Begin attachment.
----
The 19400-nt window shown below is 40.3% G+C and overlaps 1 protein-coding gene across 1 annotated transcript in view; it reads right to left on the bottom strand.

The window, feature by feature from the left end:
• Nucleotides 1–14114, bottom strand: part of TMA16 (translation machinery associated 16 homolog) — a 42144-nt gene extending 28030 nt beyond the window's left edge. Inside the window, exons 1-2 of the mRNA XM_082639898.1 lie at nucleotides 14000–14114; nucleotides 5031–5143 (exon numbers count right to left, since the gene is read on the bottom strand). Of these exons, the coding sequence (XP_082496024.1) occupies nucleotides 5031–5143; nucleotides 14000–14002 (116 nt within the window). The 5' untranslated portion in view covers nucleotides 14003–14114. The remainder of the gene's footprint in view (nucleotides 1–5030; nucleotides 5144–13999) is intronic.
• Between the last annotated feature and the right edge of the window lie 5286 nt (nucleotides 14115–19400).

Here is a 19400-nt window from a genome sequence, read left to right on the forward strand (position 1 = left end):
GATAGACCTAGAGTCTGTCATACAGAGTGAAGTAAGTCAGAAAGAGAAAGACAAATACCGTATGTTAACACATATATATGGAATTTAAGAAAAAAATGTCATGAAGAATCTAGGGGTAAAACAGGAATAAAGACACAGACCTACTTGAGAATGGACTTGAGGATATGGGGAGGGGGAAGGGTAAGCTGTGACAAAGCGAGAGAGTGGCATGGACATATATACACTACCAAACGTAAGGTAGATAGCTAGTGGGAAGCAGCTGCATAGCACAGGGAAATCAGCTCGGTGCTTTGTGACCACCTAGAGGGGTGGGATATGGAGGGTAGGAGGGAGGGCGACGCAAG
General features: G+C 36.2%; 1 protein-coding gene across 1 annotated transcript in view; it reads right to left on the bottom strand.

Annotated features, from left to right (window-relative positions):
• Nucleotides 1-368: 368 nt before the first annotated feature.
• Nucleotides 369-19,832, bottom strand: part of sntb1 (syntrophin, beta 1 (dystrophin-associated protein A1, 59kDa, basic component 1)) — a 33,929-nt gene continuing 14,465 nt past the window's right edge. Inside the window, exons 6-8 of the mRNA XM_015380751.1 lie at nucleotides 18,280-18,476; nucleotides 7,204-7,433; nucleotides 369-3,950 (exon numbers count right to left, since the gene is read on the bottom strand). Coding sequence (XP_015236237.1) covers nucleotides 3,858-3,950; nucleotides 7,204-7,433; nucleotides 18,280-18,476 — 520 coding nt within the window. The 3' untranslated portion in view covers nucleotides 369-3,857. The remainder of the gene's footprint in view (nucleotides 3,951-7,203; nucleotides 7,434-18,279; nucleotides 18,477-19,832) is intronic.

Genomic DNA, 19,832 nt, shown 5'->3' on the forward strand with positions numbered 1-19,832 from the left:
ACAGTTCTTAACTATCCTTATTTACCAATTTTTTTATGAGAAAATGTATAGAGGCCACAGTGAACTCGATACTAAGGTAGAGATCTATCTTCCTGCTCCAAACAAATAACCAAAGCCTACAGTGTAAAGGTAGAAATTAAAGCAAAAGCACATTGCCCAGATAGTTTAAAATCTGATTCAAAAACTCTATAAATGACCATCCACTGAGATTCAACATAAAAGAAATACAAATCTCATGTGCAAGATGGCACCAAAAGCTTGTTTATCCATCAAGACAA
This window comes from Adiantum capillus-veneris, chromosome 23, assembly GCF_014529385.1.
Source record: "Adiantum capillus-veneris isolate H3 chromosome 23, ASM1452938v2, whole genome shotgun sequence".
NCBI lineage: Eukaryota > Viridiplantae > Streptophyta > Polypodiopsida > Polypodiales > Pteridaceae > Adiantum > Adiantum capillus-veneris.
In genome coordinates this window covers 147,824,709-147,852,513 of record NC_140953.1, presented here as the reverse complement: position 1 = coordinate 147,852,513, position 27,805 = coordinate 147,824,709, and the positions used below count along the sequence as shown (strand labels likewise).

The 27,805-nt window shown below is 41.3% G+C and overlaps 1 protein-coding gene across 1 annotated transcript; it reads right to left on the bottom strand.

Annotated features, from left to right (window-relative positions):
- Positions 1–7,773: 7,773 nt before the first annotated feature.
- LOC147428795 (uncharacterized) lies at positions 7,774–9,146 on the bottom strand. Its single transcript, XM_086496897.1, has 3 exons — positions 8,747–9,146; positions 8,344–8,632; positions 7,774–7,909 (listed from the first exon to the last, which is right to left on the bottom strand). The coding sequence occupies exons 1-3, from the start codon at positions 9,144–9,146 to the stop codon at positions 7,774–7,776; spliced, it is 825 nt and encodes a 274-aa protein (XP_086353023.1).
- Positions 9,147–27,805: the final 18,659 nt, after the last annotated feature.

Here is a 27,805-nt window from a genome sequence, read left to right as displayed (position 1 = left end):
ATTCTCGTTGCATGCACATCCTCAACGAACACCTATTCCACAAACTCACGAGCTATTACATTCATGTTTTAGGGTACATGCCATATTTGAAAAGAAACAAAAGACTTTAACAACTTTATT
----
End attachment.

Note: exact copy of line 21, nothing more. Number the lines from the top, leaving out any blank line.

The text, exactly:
- Positions 9,147–27,805: the final 18,659 nt, after the last annotated feature.